Fatal haemoptysis induced by invasive pulmonary aspergillosis in patients with acute leukaemia during bone marrow and clinical remission: report of two cases and review of the literature.
ABSTRACT We describe two patients with acute leukaemia who died of massive haemoptysis caused by invasive pulmonary aspergillosis (IPA). The fatal event occurred during the period of bone marrow remission which followed chemotherapy-induced neutropenia. This is a rare complication. We were able to find additional 17 similar cases in the English literature, which we review. Clinically, the picture consisted of unremitting fever with profound and prolonged neutropenia, cough and dyspnoea. Both our patients were treated with broad-spectrum antibiotics, fluconazole and amphotericin B. An upper lobe infiltrate in one case, and a progressive pleural effusion in the other, were late findings on chest radiographs during the period of bone marrow recovery. Both patients succumbed to sudden massive haemoptysis during the period of bone marrow and clinical improvement. In conclusion, patients with acute non-lymphoid leukaemia are at significant risk for IPA-induced fatal haemoptysis during bone marrow and clinical remission. A high index of suspicion should be sustained throughout the entire clinical course. In view of the potential fatal outcome, aggressive diagnostic and treatment efforts are mandatory.
SourceAvailable from: Stephane Picot[Show abstract] [Hide abstract]
ABSTRACT: Disseminated aspergillosis is responsible for a high mortality rate, despite the use of antifungal drugs. Adjuvant therapies are urgently needed to improve the outcome. The aim of this study was to demonstrate that the cytoprotective effect of erythropoietin (EPO) combined with amphotericin B can reduce the mortality rate in a murine model of disseminated aspergillosis. After infection with Aspergillus fumigatus, neutropenic mice were randomized to receive vehicle or 7.5 mg/kg liposomal amphotericin B (LAmB) or 7.5 mg/kg LAmB combined with 1000 IU/kg EPO (16 mice per group). Aspergillus galactomannan and organ cultures were performed to evaluate fungal burden at day 5. Cumulative long-term survival was analyzed at day 12 post-infection according to the Kaplan-Meier method. At day 5, fungal burden was similar between non-treated and treated groups. At day 12, mortality rates were 75, 62.5, and 31% in control group, LAmB group, and EPO/LAmB group, respectively. We observed a significant decrease in mortality using EPO/LAmB combination compared to control group (p < 0.01). LAmB single treatment did not improve the survival rate compared to control group (p = 0.155). Our results provide the first evidence that EPO improved the outcome of mice presenting with disseminated aspergillosis when combined with amphotericin B.Frontiers in Immunology 10/2014; 5:502. DOI:10.3389/fimmu.2014.00502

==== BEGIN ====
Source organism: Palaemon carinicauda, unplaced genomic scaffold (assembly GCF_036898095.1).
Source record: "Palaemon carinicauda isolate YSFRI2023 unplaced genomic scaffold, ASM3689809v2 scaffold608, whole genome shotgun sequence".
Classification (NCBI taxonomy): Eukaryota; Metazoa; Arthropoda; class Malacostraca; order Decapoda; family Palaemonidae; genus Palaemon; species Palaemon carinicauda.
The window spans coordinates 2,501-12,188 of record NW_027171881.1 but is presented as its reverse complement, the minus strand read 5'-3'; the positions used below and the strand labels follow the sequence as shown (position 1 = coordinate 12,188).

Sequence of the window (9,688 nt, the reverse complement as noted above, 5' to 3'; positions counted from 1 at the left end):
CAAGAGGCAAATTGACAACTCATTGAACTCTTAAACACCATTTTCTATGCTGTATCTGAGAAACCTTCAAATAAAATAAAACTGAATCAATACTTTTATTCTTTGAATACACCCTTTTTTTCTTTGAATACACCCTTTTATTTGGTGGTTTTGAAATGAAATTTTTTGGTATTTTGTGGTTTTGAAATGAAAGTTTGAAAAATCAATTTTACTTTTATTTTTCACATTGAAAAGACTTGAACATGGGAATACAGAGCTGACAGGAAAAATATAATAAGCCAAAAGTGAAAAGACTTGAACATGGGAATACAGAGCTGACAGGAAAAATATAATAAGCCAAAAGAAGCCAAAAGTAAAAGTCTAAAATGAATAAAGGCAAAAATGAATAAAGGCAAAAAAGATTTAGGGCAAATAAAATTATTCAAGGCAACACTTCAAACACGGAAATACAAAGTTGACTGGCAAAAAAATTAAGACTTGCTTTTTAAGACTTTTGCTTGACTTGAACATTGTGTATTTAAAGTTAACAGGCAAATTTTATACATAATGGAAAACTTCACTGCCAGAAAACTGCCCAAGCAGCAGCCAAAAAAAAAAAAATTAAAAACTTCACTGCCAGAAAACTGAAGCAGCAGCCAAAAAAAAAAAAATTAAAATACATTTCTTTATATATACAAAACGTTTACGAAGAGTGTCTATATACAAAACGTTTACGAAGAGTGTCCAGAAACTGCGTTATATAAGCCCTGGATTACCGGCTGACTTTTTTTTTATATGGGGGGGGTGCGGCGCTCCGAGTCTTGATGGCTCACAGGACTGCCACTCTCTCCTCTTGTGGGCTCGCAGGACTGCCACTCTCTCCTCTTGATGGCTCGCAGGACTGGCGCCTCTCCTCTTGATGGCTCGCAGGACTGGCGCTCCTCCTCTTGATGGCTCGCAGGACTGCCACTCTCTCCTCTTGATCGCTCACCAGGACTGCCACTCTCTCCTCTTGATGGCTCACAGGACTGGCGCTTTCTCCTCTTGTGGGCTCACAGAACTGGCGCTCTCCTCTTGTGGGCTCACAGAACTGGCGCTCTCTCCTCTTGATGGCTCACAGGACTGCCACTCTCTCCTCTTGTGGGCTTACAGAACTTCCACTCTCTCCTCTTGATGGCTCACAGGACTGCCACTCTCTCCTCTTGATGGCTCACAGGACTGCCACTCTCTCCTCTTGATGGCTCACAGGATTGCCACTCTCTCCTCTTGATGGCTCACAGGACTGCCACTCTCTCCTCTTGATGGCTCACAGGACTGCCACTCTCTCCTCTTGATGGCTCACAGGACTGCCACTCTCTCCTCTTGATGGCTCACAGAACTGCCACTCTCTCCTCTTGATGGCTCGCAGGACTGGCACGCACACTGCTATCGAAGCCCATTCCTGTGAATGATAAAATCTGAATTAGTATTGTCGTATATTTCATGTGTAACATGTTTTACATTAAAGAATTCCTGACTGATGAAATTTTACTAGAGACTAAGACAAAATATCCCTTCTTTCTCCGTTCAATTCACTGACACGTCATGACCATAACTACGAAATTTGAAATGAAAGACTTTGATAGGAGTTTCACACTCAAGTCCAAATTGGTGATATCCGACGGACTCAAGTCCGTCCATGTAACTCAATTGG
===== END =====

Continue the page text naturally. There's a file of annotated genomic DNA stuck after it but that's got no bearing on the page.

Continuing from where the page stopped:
[Show abstract] [Hide abstract]
ABSTRACT: Haemoptysis refers to a blood expectoration originating from the tracheobronchial tree. Diagnosis is easy when the physician is present during the episode, otherwise, most of the time it is based on the patient’s declarations, or on the occurrence of massive haemoptysis having necessitated tracheal intubation. Haemoptysis as a symptom has to be distinguished from haemoptysis as a disease per se. Since any haemoptysis, although slight, must be rigorously analysed in terms of aetiology, “symptom haemoptysis” has primarily a diagnostic interest. “Disease haemoptysis” necessitates specific therapeutic management since it is life-threatening due to the induced inundation of the bronchial tree. Depending on the type of haemoptysis (symptom, or disease), the management of the patient will completely differ. Nevertheless, sometimes it may be uneasy to differentiate the two forms, in relation with the amount of blood emitted, the clinical condition, the present aetiology, and therefore the underlying pathophysiological mechanism. The therapeutic management has considerably improved since new radiological techniques are now available, in particular multi-sensor volumetric CT acquisitions that allow localizing and identifying the haemoptysis mechanism prior to any invasive therapeutic intervention. In case of necessary radio-interventional procedure, such information should be of high usefulness.EMC - Pneumologie 07/2004; 1(3):99-128. DOI:10.1016/j.emcpn.2004.05.001
Article: Clinics in Diagnostic Imaging (64)